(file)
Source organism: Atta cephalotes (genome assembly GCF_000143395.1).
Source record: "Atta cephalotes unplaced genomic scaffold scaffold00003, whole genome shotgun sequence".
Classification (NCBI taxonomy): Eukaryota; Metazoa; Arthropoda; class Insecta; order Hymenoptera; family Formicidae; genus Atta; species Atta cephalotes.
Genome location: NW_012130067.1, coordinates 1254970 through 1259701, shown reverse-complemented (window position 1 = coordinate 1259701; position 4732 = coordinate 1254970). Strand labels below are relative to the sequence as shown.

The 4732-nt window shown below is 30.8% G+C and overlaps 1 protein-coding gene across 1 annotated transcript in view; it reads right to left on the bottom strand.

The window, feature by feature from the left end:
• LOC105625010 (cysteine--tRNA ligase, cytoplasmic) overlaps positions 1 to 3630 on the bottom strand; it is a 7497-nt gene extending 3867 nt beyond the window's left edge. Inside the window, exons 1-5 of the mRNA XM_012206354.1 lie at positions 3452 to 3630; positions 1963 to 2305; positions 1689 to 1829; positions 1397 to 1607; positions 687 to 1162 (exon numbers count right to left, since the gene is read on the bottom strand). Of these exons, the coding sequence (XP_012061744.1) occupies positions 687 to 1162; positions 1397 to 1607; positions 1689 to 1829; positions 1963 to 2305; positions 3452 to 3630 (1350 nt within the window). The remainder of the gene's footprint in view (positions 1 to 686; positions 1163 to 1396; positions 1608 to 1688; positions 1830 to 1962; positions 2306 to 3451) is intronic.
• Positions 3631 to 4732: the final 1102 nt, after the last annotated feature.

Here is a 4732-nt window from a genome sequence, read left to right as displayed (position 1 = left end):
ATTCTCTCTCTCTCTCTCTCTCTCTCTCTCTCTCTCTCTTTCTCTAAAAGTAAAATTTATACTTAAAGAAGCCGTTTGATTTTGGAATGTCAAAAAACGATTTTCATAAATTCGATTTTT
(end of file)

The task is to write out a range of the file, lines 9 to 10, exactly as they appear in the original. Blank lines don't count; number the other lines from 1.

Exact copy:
Here is a 4732-nt window from a genome sequence, read left to right as displayed (position 1 = left end):
ATTCTCTCTCTCTCTCTCTCTCTCTCTCTCTCTCTCTCTTTCTCTAAAAGTAAAATTTATACTTAAAGAAGCCGTTTGATTTTGGAATGTCAAAAAACGATTTTCATAAATTCGATTTTT